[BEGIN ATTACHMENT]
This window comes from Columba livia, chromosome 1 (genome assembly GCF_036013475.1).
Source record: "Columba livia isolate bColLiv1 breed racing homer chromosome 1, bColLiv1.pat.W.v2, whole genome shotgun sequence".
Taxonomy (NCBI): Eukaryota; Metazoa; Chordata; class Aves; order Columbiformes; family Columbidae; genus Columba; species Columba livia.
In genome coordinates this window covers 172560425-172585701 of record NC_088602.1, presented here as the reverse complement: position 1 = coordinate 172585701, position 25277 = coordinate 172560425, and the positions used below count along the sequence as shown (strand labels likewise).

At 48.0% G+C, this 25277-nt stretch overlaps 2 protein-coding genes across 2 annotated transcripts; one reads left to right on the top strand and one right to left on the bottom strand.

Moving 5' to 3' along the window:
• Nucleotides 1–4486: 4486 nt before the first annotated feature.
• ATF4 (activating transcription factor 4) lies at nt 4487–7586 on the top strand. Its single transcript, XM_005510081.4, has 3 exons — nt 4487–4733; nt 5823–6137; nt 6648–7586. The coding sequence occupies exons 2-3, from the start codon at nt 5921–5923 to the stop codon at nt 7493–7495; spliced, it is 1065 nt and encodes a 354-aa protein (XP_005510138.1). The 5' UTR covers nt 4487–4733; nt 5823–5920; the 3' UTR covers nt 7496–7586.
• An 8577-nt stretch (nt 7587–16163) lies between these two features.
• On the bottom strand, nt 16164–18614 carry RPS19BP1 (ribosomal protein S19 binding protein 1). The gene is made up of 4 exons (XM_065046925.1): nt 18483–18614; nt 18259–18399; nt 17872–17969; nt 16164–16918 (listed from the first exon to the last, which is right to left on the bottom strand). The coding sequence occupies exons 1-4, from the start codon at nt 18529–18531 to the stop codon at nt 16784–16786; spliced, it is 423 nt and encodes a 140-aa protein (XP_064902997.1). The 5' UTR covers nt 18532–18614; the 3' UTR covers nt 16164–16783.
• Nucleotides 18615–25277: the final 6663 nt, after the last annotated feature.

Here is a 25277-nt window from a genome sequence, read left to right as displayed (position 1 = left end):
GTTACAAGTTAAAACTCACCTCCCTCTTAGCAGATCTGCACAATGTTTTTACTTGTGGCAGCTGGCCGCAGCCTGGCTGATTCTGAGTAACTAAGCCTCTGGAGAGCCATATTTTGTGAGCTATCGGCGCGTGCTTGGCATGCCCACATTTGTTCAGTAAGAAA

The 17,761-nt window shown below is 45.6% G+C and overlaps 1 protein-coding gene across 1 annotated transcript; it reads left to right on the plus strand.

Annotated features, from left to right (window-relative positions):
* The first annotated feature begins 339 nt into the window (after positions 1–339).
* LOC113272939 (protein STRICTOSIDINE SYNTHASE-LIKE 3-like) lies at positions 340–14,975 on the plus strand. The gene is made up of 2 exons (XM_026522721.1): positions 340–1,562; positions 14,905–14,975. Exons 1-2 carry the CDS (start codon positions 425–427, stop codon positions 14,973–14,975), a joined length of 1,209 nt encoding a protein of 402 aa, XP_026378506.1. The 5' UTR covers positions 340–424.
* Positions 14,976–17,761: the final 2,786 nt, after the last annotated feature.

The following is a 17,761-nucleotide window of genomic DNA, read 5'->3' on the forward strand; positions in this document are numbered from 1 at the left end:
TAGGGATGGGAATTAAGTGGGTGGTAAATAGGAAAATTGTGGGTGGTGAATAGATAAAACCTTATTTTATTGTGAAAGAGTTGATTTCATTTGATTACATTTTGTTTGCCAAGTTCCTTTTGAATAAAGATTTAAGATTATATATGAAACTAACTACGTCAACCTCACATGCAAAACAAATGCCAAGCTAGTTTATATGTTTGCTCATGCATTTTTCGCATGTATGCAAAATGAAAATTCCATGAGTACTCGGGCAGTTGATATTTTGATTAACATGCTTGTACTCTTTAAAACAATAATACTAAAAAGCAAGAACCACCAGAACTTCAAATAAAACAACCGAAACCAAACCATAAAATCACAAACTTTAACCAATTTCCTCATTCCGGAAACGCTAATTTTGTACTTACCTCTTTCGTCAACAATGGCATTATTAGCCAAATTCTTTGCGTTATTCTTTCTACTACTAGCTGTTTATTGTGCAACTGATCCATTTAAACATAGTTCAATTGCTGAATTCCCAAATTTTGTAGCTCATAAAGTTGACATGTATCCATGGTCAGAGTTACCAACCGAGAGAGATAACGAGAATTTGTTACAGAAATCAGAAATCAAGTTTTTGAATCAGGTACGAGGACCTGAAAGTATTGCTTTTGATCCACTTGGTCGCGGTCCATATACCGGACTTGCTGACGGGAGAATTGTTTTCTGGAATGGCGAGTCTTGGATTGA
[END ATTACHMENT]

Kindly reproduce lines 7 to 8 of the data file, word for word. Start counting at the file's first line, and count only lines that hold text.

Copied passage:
• Nucleotides 1–4486: 4486 nt before the first annotated feature.
• ATF4 (activating transcription factor 4) lies at nt 4487–7586 on the top strand. Its single transcript, XM_005510081.4, has 3 exons — nt 4487–4733; nt 5823–6137; nt 6648–7586. The coding sequence occupies exons 2-3, from the start codon at nt 5921–5923 to the stop codon at nt 7493–7495; spliced, it is 1065 nt and encodes a 354-aa protein (XP_005510138.1). The 5' UTR covers nt 4487–4733; nt 5823–5920; the 3' UTR covers nt 7496–7586.